Mr. Ancram: To ask the Secretary of State for Foreign and Commonwealth Affairs what assessment he has made of (a) the effectiveness of EU sanctions on Zimbabwe and (b) the effects of EU sanctions on (i) President Mugabe's Government and (ii) ordinary Zimbabwean citizens in the last two years. 
Ian Pearson: EU sanctions against leading figures in the Zimbabwe Government continue to place real and significant pressure on the regime. They have the support of the Zimbabwean political opposition and non-governmental organisations, and they send a firm message that the EU is concerned at human rights abuses, but as we have made clear on many previous occasions, the measures we have in place are targeted specifically against the regime. We do not believe it is right to pursue sanctions which would hurt innocent Zimbabweans already suffering from the misrule by the Mugabe regime.
Angela E. Smith: The Driver and Vehicle Testing Agency (DVTA) currently uses an 0870 prefixed telephone number for booking driving theory tests by text phone. In addition, an 0870 prefixed number was briefly used by the Department of Agriculture and Rural Development during 2005 when the Stage One Appeals element of Single Farm Payments was being administered from Regus House in Clarendon Dock.
Angela E. Smith: 100 per cent. of homes in Northern Ireland had access to broadband by December 2005 should they wish to take advantage of it. This is available at speeds of at least 512 kilobits per second. The most recent Government survey in October 2005 indicates that 29 per cent. of households have a broadband connection using either ADSL, cable, radio or satellite technology.
David Simpson: To ask the Secretary of State for Northern Ireland pursuant to the answer of 14 December 2005, Official Report, column 2093W, on child abuse, which further meetings have taken place involving the Department of Health, Social Services and Public Safety, the Police Service of Northern Ireland and senior representatives of the Roman Catholic Church; what information was provided in relation to each diocese fully within Northern Ireland; what information was provided in relation to each diocese that straddles the border with the Republic of Ireland; when he expects to make recommendations; and whether he plans to initiate an independent public inquiry.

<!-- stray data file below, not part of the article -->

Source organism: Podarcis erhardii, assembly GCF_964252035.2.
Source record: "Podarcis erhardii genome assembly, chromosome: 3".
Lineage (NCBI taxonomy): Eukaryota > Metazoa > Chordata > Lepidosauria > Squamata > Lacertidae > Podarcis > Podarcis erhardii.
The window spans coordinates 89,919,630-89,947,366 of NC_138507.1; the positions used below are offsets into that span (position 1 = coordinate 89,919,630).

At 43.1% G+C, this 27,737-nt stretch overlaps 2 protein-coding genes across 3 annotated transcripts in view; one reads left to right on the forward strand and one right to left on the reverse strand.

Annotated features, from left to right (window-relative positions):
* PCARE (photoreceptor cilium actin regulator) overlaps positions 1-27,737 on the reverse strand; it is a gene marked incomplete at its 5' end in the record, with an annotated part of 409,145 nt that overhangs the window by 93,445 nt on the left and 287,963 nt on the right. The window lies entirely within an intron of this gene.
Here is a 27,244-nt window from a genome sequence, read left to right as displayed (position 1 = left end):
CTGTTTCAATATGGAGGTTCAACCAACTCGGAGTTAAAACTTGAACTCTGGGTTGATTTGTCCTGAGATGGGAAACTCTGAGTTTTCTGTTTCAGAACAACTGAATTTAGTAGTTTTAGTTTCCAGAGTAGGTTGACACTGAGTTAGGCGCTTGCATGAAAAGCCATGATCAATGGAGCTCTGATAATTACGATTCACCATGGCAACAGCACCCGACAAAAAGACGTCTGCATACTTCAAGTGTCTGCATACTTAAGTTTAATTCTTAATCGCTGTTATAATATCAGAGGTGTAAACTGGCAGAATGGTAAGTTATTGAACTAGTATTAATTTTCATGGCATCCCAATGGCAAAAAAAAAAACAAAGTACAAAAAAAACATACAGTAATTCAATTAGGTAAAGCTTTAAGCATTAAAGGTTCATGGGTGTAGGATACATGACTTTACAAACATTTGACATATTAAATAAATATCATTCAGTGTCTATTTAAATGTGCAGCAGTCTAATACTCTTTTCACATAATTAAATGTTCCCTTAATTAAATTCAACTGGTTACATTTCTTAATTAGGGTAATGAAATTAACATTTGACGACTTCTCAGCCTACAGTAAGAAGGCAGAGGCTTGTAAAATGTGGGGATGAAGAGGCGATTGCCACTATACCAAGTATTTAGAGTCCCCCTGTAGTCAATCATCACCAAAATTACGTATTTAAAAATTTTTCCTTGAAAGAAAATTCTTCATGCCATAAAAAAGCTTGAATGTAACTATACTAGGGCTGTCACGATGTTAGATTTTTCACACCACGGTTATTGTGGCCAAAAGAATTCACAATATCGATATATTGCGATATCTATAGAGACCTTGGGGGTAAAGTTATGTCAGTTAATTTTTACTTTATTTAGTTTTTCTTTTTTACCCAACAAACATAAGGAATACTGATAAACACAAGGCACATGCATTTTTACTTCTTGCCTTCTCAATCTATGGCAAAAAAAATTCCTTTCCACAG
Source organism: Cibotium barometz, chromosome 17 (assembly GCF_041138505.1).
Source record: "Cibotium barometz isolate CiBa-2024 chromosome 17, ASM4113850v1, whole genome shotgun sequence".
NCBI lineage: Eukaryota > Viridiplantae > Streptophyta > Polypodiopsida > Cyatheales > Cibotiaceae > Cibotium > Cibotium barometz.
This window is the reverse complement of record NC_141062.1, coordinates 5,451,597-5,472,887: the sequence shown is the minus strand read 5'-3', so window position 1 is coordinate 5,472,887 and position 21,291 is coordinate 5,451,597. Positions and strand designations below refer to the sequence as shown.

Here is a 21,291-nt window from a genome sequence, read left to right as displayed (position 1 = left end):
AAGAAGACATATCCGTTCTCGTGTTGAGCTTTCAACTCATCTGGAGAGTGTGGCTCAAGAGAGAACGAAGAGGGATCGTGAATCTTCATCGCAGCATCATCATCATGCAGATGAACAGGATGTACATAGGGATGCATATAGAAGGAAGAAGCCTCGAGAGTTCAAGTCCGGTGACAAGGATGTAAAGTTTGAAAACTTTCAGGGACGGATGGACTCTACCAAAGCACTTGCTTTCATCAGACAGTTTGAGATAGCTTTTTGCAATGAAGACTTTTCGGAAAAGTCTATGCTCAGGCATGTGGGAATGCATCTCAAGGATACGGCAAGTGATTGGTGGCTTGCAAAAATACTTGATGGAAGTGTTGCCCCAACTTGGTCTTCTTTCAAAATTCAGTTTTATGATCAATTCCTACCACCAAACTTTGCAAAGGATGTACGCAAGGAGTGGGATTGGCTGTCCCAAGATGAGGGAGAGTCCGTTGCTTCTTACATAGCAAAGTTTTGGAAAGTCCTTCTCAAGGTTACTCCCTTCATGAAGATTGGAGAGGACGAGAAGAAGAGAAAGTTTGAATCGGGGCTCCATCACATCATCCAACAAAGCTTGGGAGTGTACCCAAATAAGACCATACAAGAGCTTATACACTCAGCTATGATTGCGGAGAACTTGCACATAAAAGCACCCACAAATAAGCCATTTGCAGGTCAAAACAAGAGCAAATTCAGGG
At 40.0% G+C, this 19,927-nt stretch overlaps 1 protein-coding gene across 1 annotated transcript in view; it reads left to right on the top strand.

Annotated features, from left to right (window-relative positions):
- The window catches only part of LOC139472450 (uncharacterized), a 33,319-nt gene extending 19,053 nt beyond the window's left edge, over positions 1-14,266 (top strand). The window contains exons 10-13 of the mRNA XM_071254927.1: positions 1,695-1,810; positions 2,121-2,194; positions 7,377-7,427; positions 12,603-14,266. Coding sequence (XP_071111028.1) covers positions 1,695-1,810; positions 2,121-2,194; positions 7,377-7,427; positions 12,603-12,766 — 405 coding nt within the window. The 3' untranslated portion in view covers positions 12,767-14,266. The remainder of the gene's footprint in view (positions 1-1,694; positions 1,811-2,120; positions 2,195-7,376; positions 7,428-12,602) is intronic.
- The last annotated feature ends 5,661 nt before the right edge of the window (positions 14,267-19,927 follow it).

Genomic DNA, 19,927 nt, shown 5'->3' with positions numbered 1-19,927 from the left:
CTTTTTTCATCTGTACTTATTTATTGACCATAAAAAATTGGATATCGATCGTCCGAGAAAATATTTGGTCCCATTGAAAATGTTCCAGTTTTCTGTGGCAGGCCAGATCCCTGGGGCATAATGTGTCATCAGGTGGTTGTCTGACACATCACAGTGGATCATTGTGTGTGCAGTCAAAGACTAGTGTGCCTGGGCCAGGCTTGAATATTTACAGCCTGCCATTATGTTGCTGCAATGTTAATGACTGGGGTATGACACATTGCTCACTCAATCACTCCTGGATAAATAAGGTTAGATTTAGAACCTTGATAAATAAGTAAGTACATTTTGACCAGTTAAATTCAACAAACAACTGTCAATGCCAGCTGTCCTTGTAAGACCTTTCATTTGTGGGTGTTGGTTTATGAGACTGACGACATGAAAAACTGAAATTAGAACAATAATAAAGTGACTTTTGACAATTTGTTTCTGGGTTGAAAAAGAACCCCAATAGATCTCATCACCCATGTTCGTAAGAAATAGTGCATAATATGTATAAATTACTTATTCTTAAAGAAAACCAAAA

Mr. Woodward: Since 14 December 2005, officials from the Department of Health, Social Services and Public Safety (DHSSPS) and representatives of the Police Service of Northern Ireland (PSNT) met with senior representatives of the Roman Catholic Church on 20 December 2005. DHSSPS and PSNI are scheduled to meet jointly with senior representatives of the Roman Catholic Church again on 6 February 2006. Since 14 December 2005, DHSSPS also met separately with PSNI on 17 January 2006 and PSNI met separately with legal representatives of the Roman Catholic Church on 17 January 2006.
Mr. Woodward: The Northern Ireland Office (NIO), excluding its agencies and NDPBs, bought 5,900 cards for Christmas 2005 at a total cost of £6,120. The number actually used is not recorded but should not vary greatly from the number bought. Costs for postage are also not recorded as the cards are distributed by a mixture of Royal Mail and internal courier services.